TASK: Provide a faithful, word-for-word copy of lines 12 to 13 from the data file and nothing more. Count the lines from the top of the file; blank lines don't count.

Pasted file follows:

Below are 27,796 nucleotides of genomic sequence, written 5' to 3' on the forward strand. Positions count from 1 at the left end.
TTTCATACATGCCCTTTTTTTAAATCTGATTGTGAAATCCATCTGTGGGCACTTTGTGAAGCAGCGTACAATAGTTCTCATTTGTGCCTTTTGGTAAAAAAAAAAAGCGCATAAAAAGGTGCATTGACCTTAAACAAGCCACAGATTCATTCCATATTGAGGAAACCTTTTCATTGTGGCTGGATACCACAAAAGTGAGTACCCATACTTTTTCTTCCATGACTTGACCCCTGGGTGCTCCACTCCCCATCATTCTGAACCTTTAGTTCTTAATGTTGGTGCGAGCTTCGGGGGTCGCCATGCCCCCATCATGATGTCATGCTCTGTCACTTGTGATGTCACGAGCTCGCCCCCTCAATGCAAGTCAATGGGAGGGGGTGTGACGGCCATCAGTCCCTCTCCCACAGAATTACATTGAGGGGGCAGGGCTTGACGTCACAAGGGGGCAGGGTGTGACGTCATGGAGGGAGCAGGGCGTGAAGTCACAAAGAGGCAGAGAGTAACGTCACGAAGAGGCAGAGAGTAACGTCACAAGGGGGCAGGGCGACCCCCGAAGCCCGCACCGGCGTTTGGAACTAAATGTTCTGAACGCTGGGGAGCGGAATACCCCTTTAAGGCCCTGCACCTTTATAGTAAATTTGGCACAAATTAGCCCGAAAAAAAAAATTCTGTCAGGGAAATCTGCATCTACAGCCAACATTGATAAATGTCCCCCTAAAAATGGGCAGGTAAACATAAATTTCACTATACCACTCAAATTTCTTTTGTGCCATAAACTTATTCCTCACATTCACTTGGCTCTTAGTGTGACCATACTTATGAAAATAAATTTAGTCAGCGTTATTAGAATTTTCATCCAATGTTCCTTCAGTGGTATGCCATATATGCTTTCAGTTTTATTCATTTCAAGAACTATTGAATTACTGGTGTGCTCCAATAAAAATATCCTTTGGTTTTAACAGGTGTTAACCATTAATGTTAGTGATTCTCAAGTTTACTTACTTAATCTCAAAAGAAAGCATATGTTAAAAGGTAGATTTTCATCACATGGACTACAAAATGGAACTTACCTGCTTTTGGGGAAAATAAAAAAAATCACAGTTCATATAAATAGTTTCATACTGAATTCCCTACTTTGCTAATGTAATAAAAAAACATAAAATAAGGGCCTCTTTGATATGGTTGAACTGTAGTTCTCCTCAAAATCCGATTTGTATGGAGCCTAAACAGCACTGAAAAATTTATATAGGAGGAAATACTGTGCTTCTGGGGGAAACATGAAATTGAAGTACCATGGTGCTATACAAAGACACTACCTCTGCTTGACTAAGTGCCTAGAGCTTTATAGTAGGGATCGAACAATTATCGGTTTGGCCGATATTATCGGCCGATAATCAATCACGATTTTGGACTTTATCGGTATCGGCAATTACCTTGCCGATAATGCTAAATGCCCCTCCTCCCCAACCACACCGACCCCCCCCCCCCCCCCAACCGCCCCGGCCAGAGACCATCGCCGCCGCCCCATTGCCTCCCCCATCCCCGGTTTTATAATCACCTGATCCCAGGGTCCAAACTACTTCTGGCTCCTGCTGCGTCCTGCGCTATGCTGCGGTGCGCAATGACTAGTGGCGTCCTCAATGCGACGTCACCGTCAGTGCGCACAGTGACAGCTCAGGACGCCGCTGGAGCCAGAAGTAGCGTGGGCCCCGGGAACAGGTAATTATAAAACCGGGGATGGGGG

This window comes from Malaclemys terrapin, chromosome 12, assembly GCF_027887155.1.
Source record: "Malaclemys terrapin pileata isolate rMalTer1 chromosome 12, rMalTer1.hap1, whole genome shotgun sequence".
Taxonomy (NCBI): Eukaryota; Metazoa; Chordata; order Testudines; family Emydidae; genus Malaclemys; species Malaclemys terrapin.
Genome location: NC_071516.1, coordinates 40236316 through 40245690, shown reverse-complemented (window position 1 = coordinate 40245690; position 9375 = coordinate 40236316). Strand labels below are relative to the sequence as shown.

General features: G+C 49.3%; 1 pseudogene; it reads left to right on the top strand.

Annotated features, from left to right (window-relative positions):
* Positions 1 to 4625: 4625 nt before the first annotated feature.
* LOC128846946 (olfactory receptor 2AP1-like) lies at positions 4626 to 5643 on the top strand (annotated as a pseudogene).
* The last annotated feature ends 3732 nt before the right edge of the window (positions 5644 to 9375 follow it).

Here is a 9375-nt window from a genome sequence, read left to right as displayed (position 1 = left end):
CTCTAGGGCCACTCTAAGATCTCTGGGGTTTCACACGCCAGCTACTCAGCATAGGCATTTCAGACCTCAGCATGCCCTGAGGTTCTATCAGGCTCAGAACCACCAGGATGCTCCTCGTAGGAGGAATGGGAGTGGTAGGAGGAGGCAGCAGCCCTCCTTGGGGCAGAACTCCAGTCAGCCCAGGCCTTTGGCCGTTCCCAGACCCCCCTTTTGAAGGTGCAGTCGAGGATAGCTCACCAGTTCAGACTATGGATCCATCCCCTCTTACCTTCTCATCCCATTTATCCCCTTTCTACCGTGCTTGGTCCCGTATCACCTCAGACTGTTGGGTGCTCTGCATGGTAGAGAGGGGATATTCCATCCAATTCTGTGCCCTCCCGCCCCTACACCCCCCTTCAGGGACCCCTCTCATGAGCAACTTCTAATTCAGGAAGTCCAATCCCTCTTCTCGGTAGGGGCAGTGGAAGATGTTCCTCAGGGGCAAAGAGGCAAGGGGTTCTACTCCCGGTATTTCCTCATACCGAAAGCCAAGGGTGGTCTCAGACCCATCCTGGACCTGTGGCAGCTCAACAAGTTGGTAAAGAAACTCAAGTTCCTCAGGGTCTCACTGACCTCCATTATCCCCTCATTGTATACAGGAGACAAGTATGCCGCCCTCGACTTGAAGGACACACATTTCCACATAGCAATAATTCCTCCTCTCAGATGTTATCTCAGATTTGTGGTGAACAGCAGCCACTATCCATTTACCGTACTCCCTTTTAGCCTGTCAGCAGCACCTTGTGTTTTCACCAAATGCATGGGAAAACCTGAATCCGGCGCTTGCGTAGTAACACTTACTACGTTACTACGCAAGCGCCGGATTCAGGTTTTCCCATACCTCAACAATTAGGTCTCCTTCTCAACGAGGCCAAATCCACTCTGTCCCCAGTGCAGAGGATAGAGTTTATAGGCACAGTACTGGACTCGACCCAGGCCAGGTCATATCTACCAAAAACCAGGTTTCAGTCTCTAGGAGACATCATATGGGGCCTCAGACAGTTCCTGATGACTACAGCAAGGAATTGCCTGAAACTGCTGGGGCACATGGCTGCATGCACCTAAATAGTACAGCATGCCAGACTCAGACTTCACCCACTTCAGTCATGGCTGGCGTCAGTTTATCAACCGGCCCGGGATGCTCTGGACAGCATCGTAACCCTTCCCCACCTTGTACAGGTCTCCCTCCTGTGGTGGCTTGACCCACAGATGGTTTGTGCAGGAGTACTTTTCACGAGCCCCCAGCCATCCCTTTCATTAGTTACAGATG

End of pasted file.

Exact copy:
Here is a 9375-nt window from a genome sequence, read left to right as displayed (position 1 = left end):
CTCTAGGGCCACTCTAAGATCTCTGGGGTTTCACACGCCAGCTACTCAGCATAGGCATTTCAGACCTCAGCATGCCCTGAGGTTCTATCAGGCTCAGAACCACCAGGATGCTCCTCGTAGGAGGAATGGGAGTGGTAGGAGGAGGCAGCAGCCCTCCTTGGGGCAGAACTCCAGTCAGCCCAGGCCTTTGGCCGTTCCCAGACCCCCCTTTTGAAGGTGCAGTCGAGGATAGCTCACCAGTTCAGACTATGGATCCATCCCCTCTTACCTTCTCATCCCATTTATCCCCTTTCTACCGTGCTTGGTCCCGTATCACCTCAGACTGTTGGGTGCTCTGCATGGTAGAGAGGGGATATTCCATCCAATTCTGTGCCCTCCCGCCCCTACACCCCCCTTCAGGGACCCCTCTCATGAGCAACTTCTAATTCAGGAAGTCCAATCCCTCTTCTCGGTAGGGGCAGTGGAAGATGTTCCTCAGGGGCAAAGAGGCAAGGGGTTCTACTCCCGGTATTTCCTCATACCGAAAGCCAAGGGTGGTCTCAGACCCATCCTGGACCTGTGGCAGCTCAACAAGTTGGTAAAGAAACTCAAGTTCCTCAGGGTCTCACTGACCTCCATTATCCCCTCATTGTATACAGGAGACAAGTATGCCGCCCTCGACTTGAAGGACACACATTTCCACATAGCAATAATTCCTCCTCTCAGATGTTATCTCAGATTTGTGGTGAACAGCAGCCACTATCCATTTACCGTACTCCCTTTTAGCCTGTCAGCAGCACCTTGTGTTTTCACCAAATGCATGGGAAAACCTGAATCCGGCGCTTGCGTAGTAACACTTACTACGTTACTACGCAAGCGCCGGATTCAGGTTTTCCCATACCTCAACAATTAGGTCTCCTTCTCAACGAGGCCAAATCCACTCTGTCCCCAGTGCAGAGGATAGAGTTTATAGGCACAGTACTGGACTCGACCCAGGCCAGGTCATATCTACCAAAAACCAGGTTTCAGTCTCTAGGAGACATCATATGGGGCCTCAGACAGTTCCTGATGACTACAGCAAGGAATTGCCTGAAACTGCTGGGGCACATGGCTGCATGCACCTAAATAGTACAGCATGCCAGACTCAGACTTCACCCACTTCAGTCATGGCTGGCGTCAGTTTATCAACCGGCCCGGGATGCTCTGGACAGCATCGTAACCCTTCCCCACCTTGTACAGGTCTCCCTCCTGTGGTGGCTTGACCCACAGATGGTTTGTGCAGGAGTACTTTTCACGAGCCCCCAGCCATCCCTTTCATTAGTTACAGATG